Vietnam resumes sales of virus-free poultry products
After months of plummeting sales, Vietnam’s poultry markets are springing back to life, selling chicken and eggs certified virus-free, as avian influenza outbreaks appear to be in check.
The first major market reopened last week in Ha Tay province, 15km south-west of Hanoi, offering chicken and eggs neatly packed in plastic bags and sporting veterinarians’ certificates.
“Each day we are selling 400 to 500 chickens, a big change from the mere 100 or so two weeks ago,” said Tran Thien Quan, head of the Phuong Hien store in Ha Tay, managed by Thailand’s Charoen Pokphand Group.
About 10Â 000 poultry had been culled by the company following a bird-flu outbreak a year ago, Quan said.
“Come and see our clean poultry and eggs”, proclaimed a long red banner atop a store where 20 young workers clad in red overalls, hats and plastic gloves lined five air-conditioned glass cages.
Others handed out free samples of roast chicken to some schoolchildren.
Chicken and eggs have disappeared from markets and restaurant menus across the country over the past few months, with many people shunning poultry products as a result of bird flu.
Vietnam has been the country hardest hit by the H5N1 strain of avian influenza. Since late 2003, as many as 93 people have contracted the virus and 42 of them have died.
The north of the country was particularly badly hit by the latest outbreaks that began in early October. So far, 25 of Vietnam’s 64 provinces, including 18 in the north, have been affected but 10 of them have reported no fresh outbreaks in three weeks.
More than 3,4-million poultry have been culled in Vietnam or have succumbed to the virus over the past two-and-a-half months, leaving farmers and vendors struggling to make ends meet.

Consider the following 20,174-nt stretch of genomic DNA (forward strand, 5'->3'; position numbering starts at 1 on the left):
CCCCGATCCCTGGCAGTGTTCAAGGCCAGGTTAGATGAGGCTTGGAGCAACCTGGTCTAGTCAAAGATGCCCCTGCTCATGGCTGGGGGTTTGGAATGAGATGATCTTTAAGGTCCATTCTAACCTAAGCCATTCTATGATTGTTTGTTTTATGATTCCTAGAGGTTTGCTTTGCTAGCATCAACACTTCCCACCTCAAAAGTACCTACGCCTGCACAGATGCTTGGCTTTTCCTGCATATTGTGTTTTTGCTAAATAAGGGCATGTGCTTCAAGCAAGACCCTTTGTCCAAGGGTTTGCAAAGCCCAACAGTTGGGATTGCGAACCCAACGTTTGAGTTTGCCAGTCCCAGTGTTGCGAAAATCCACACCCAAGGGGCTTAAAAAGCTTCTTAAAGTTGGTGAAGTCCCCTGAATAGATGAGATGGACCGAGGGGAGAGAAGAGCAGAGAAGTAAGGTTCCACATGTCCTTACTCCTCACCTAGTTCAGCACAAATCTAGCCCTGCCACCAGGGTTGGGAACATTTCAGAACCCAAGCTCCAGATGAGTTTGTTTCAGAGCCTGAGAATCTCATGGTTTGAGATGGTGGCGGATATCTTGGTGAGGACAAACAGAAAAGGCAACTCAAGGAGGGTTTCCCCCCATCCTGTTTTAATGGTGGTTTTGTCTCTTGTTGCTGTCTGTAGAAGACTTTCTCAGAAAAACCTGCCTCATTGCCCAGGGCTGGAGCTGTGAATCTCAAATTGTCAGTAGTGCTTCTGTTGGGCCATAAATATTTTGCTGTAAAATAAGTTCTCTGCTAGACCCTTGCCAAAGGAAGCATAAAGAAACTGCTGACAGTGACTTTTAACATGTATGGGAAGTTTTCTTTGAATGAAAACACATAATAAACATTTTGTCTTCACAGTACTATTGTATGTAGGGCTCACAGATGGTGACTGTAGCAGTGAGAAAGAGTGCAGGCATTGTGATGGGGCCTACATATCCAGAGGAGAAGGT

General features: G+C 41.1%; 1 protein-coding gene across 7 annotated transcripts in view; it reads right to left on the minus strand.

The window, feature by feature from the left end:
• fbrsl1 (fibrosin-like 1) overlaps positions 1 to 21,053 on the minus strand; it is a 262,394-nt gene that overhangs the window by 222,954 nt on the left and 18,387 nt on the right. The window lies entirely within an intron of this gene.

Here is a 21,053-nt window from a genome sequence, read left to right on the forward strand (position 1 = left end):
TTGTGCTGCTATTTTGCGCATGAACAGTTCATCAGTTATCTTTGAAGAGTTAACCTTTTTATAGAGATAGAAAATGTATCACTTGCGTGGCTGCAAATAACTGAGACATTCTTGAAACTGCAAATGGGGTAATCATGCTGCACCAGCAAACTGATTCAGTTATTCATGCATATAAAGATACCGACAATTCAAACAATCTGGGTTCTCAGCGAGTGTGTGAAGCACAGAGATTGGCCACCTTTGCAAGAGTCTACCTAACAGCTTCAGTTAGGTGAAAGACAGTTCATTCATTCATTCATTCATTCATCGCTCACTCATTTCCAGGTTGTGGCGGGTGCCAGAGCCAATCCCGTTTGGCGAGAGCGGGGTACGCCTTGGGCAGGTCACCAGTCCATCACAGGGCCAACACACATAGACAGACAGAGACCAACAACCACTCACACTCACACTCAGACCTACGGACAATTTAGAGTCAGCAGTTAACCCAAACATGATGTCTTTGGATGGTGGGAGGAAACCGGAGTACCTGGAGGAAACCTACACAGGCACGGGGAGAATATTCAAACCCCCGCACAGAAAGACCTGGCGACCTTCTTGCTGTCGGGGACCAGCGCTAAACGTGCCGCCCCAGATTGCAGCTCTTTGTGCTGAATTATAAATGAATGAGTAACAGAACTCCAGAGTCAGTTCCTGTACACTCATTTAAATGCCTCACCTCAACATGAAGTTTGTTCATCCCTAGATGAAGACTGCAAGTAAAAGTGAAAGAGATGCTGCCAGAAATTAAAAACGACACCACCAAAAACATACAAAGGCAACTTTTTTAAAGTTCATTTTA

Tran Cong Xuan, chairperson of the Vietnam Poultry Association, said earlier this week that the country’s farmers were losing more than 1,1-trillion dong (more than $71-million) a month because of falling sales.
“We are selling a 3kg chicken for just 50Â 000 dong [about $3], about a third of the price we got before these bird-flu outbreaks,” said Nguyen Thi Duyen, a vendor at the Ha Tay market.
“We also sell more than 6Â 000 eggs every day at present,” she said with a note of optimism in her voice.
“At first we had to plead with our customers, explaining to them and showing them the vets’ certificates stamped on each of our chickens,” she said.
The efforts seem to be working.
“I was a bit concerned at first, but I am more confident now because the bird-flu situation is getting better,” said Nguyen Quang Hong (52), a Hanoi school teacher.
“I bought chickens for my family and friends who haven’t had chickens for months.”
Last week, Agriculture Minister Cao Duc Phat was shown on national television eating a chicken dish.
“Take concrete action to help farmers sell their chickens and limit their losses,” he said in an appeal to the nation.
His exhortation came ahead of feverish preparations for the boom consumption period of Tet, or Lunar New Year festival, in late January, when the Year of the Rooster gives way to the Year of the Dog in the 12-yearly cycle.—AFP